Once upon a time there was the West, and the West was wild. Trails needed to be blazed, and Indians to be fought. To overcome such hardships and obstacles, men needed to be just as tough, rugged, and untamed as the landscape that they braved. In a time when American people needed heroes, those men who conquered the Western frontier became the objects of admiration and wonder. Furthermore, they set a standard of physical strength and violent self-reliance to be met by anyone who decided to settle in the West for it was a place of toughness, conflict, and courage. In Stephen Crane's "The Bride Comes to Yellow Sky," Scratchy Wilson and Jack Potter seem to possess those qualities required of a "Western man." Through their voices, the legend of the West emerges in Crane's story. At the same time, though, their voices are only part of a discourse of voices in the story that eulogizes the death of the Old West and the coming of civilization. Even as it celebrates the Old West, Crane's story ambivalently dramatizes its passing.
Included in the collection of voices in "The Bride Comes to Yellow Sky" are those of the drummer and the bartender of the Weary Gentleman saloon. The town of Yellow Sky has, of course, a typical frontier saloon where the men gather to drink whiskey. The barkeeper's dog lounges outside the front door, taking in the scene of a dusty little town whose name, Yellow Sky, even suggests that the town is a part of a natural landscape that is vast but beautiful. When shooting suddenly starts in the street, the reader discovers with the drummer how quickly a sleepy Old Western town can turn violent. Scratchy Wilson is responsible for the shooting, the barten...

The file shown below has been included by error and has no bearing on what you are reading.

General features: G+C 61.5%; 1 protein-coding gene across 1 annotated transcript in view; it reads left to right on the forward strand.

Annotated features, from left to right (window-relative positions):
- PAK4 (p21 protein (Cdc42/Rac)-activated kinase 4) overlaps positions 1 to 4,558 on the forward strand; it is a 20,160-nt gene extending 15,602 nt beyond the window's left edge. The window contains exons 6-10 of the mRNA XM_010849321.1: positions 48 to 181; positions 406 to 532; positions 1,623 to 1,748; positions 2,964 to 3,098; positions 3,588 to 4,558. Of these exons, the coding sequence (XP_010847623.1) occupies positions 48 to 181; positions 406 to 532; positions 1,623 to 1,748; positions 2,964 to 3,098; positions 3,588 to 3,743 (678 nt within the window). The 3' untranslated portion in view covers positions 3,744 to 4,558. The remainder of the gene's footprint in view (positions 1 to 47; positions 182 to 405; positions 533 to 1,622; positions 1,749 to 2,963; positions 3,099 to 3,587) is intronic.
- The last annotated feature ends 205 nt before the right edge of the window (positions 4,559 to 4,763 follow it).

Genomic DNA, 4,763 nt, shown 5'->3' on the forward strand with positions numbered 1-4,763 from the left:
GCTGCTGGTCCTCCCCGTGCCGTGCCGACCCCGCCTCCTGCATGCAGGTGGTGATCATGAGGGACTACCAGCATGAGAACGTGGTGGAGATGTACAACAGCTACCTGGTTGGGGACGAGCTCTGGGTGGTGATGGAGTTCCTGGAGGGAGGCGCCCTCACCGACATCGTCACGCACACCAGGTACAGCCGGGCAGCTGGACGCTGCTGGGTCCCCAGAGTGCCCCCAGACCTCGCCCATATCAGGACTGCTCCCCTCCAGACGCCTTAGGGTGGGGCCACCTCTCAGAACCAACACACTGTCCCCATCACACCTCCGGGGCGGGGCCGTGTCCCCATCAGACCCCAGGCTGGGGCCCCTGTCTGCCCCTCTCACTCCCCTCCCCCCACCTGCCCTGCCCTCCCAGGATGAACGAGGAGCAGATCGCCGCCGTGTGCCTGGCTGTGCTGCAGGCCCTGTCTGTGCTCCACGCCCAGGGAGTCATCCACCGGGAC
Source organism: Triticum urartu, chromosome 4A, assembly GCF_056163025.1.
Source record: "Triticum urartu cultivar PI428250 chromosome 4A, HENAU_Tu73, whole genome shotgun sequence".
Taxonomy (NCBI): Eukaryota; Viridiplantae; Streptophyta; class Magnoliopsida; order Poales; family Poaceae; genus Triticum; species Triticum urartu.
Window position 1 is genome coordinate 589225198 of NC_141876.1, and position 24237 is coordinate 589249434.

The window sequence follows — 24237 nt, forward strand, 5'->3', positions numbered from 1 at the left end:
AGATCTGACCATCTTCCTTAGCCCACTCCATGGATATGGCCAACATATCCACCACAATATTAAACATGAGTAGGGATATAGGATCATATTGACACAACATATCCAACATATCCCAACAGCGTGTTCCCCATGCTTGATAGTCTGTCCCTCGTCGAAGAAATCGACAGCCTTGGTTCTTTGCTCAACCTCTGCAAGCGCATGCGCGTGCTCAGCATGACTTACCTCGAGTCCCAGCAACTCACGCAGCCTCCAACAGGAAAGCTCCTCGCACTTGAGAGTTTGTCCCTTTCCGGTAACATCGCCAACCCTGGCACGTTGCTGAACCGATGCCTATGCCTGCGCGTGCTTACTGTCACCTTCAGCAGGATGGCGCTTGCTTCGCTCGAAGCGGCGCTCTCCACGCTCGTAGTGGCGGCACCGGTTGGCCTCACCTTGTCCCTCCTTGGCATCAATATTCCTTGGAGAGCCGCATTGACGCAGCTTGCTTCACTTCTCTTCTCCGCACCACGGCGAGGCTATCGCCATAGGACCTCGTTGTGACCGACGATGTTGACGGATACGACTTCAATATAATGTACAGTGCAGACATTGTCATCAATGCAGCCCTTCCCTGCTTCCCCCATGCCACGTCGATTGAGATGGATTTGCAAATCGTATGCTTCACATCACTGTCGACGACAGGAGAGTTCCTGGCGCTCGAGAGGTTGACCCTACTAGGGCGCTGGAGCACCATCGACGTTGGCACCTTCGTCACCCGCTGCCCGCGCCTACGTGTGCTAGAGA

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...d West desperado.
The last vestige of this desperado is the ritual that he participates in when he fights Potter in the street. In his confrontation with Potter and the bride, though, even that is taken away. The idea of marriage is so foreign to Scratchy that he decides "'it's all off now'" (122). More than one particular fight is off. Everything that was once traditional in Yellow Sky is also off. Civilization has tamed Scratchy Wilson and Jack Potter -- the last men from the Old West.
With wry humor, then, Stephen Crane marks the passing of the Old West in "The Bride Comes to Yellow Sky." But one thing still remains and endures: the myth that Crane both mourns and celebrates.
Crane, Stephen. "The Bride Comes to Yellow Sky." 1925. Short Story Masterpieces. Ed. Robert Penn Warren and Albert Erskine. New York: Laurel, 1982. 110-122.
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